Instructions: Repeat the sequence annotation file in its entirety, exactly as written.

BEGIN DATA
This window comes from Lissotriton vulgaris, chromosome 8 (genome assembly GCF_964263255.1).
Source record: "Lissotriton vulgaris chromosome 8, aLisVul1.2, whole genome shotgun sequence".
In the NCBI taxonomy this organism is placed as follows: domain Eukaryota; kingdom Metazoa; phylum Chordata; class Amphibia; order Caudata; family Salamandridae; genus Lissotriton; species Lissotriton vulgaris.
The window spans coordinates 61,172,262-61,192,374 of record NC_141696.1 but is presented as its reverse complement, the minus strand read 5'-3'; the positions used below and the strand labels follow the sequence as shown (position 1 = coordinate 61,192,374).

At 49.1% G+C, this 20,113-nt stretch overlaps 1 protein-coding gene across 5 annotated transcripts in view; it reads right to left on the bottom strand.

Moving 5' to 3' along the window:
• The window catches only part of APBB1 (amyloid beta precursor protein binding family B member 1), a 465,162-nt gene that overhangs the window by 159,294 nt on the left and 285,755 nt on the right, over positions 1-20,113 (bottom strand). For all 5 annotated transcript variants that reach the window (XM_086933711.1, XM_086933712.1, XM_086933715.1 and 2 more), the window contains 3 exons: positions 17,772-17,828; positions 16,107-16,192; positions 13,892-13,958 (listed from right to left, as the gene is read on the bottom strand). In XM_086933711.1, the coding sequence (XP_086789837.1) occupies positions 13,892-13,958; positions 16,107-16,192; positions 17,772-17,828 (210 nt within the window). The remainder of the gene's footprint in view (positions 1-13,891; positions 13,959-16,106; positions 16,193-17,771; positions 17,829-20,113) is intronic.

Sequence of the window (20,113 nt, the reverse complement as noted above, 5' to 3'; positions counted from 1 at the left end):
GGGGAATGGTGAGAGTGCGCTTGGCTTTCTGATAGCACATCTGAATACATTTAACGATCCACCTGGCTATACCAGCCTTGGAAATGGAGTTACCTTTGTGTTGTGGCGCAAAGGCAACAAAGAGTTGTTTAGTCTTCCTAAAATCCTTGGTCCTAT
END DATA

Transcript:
This window comes from Lissotriton vulgaris, chromosome 8 (genome assembly GCF_964263255.1).
Source record: "Lissotriton vulgaris chromosome 8, aLisVul1.2, whole genome shotgun sequence".
In the NCBI taxonomy this organism is placed as follows: domain Eukaryota; kingdom Metazoa; phylum Chordata; class Amphibia; order Caudata; family Salamandridae; genus Lissotriton; species Lissotriton vulgaris.
The window spans coordinates 61,172,262-61,192,374 of record NC_141696.1 but is presented as its reverse complement, the minus strand read 5'-3'; the positions used below and the strand labels follow the sequence as shown (position 1 = coordinate 61,192,374).

At 49.1% G+C, this 20,113-nt stretch overlaps 1 protein-coding gene across 5 annotated transcripts in view; it reads right to left on the bottom strand.

Moving 5' to 3' along the window:
• The window catches only part of APBB1 (amyloid beta precursor protein binding family B member 1), a 465,162-nt gene that overhangs the window by 159,294 nt on the left and 285,755 nt on the right, over positions 1-20,113 (bottom strand). For all 5 annotated transcript variants that reach the window (XM_086933711.1, XM_086933712.1, XM_086933715.1 and 2 more), the window contains 3 exons: positions 17,772-17,828; positions 16,107-16,192; positions 13,892-13,958 (listed from right to left, as the gene is read on the bottom strand). In XM_086933711.1, the coding sequence (XP_086789837.1) occupies positions 13,892-13,958; positions 16,107-16,192; positions 17,772-17,828 (210 nt within the window). The remainder of the gene's footprint in view (positions 1-13,891; positions 13,959-16,106; positions 16,193-17,771; positions 17,829-20,113) is intronic.

Sequence of the window (20,113 nt, the reverse complement as noted above, 5' to 3'; positions counted from 1 at the left end):
GGGGAATGGTGAGAGTGCGCTTGGCTTTCTGATAGCACATCTGAATACATTTAACGATCCACCTGGCTATACCAGCCTTGGAAATGGAGTTACCTTTGTGTTGTGGCGCAAAGGCAACAAAGAGTTGTTTAGTCTTCCTAAAATCCTTGGTCCTAT